Wednesday, 02 September 2020 10:37

The Biggest Misconceptions About Vegan Lifestyles, Revealed!

vegan attitudes graphic chewsygum vegan attitudes graphic chewsygum

• ‘Veganism doesn’t save the planet’ is the most believed misconception, with 77% believing so!
• ‘It’s expensive’ (72%) and ‘vegans aren’t healthy’ (61%) are also among the myths most believed
• 1 in 20 think vegans can eat meat and 10% think they’re less sexually active than meat-eaters
• Interestingly, 1 in 5 disagree with others leading a vegan lifestyle


With an estimated 75 million vegans worldwide, many of us are making the shift to a plant-based lifestyle. Despite this, lots of meat-eaters are still unaware of the action’s vegans take to ensure their diets are not compromised.
Interested in uncovering the common misconceptions held by non-vegans, experts at surveyed 3,739 non-vegans around the world to see what they really think!
Of the meat-eaters surveyed, a whopping 57% would consider becoming vegan, with only 43% opposing. However, 22% disagree with others leading a vegan lifestyle and 6% are put off by those who do so! Interestingly, a further 61% think it is unhealthy for a child to have a vegan diet, whether their parents have asked them to or not.
After this, were keen to determine which strange misconceptions are held by non-vegans, and it appears that false facts are altering people’s views on vegan lifestyles.
The most commonly believed statement is that ‘going vegan doesn’t save the planet’, with 77% agreeing. Although there are many other factors that help the environment, being vegan is definitely one of them!
In second place is the idea that ‘veganism is expensive’ with over 7 in 10 (72%) respondents believing so. This common misconception puts many people off a vegan lifestyle and isn’t necessarily true.
‘Vegans can’t eat bread’ (68%) is in third place, followed by ‘vegans can eat honey’ (65%) in fourth and ‘vegans aren’t healthy’ (61%) in fifth.
Interestingly, 1 in 20 non-vegans think those living a vegan lifestyle can eat meat, 16% think they can eat cheese and 1% believe that they can’t eat bananas!
Additionally, 24% believe ‘vegans have a moral superiority’, 34% said that ‘vegans pretend to enjoy their food’ and 10% think that ‘vegans are less sexually active than meat-eaters’.

After seeing these results, spoke to George Driscoll, vegan and owner of sustainable travel Instagram account @immyandgeorge, about his opinion on the common misconceptions:
“I would rather 10 people get the wrong idea of veganism and give it a go one or two days a week than 1 person turn their life entirely vegan. I think some people can think veganism is lavish and expensive, but really beans on toast with some flora on the bread is a cheap vegan lunch. Even a red lentil dhal is vegan most of the time, and they're both incredibly cheap to make. Vegans care a lot about animals and the planet and want neither of them to die due to human actions. I used to laugh at vegans and say 'but bacon tho', but after reading the facts, I changed my mind, and gave it an imperfect go. Eventually I gave up all animal products and have never felt happier.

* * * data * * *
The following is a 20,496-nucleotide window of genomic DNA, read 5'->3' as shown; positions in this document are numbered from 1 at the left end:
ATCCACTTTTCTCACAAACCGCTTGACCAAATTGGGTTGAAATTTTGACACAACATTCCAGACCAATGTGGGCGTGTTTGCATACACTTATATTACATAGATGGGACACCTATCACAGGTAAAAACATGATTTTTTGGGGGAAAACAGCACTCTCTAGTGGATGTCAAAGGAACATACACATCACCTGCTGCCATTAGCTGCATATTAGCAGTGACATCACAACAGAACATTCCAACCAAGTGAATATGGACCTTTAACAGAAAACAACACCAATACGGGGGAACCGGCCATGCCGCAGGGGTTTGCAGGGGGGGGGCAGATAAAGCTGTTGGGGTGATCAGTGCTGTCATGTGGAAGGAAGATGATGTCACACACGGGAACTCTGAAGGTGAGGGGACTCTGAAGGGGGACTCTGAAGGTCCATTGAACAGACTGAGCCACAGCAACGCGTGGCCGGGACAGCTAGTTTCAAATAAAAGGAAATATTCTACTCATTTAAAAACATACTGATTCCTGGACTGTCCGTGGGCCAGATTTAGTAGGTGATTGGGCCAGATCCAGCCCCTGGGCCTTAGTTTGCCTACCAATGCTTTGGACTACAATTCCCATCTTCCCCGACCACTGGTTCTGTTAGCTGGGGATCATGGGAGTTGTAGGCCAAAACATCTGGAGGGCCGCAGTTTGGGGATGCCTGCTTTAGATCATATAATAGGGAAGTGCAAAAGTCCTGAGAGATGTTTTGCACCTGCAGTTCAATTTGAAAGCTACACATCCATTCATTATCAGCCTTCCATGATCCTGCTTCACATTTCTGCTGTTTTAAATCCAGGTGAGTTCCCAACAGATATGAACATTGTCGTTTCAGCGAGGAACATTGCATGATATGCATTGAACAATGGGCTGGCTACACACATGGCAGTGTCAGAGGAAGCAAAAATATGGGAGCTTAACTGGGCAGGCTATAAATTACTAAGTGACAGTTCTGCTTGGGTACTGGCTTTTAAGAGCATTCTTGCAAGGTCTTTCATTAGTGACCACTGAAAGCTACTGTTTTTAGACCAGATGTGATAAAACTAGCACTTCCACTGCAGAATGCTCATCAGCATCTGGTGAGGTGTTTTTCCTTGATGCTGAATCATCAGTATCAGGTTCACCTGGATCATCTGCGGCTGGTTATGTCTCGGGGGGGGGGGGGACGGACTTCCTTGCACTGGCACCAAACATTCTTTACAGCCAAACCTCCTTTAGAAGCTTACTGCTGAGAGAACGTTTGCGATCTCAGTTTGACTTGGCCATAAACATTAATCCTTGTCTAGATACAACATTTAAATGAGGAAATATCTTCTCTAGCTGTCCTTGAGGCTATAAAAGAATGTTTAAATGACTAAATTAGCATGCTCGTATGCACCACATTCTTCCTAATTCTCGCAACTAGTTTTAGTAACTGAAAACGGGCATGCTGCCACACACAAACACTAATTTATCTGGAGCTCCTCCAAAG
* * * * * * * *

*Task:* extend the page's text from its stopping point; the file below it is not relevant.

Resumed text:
It doesn't bother me if people comment on my choice to eat vegan food, I'd rather you ask what I'm eating and try some because you'll realise, like I did, that it's actually incredibly normal and can be really tasty. When comments are questions showing genuine curiosity it's great. I don't believe that when people ask these things about 'protein' and 'vitamins' they're being malicious, it's just a case of misinformation. You can get vast amounts of protein from plants - have you seen the size of a gorilla? I wish more people would ask questions, but also follow up to find the answers, you might not like what you see but at least you can make informed choices then. “

Methodology: surveyed 3,739 non-vegans in August 2020 asking them the following questions:

1. Do you know anyone living a vegan lifestyle?
2. Would you ever become vegan?
3. Do you agree with others having a vegan diet?
4. Are you put off by a person once you discover they’re vegan?
5. Do you think it’s healthy for a child to be vegan?
6. Please select all statements you believe about vegans.

We really hope you find this release useful. If you do end up using it, we would very much appreciate a link to who commissioned the data. A link credit allows us to keep supplying you with future content that you may find useful. Thanks very much!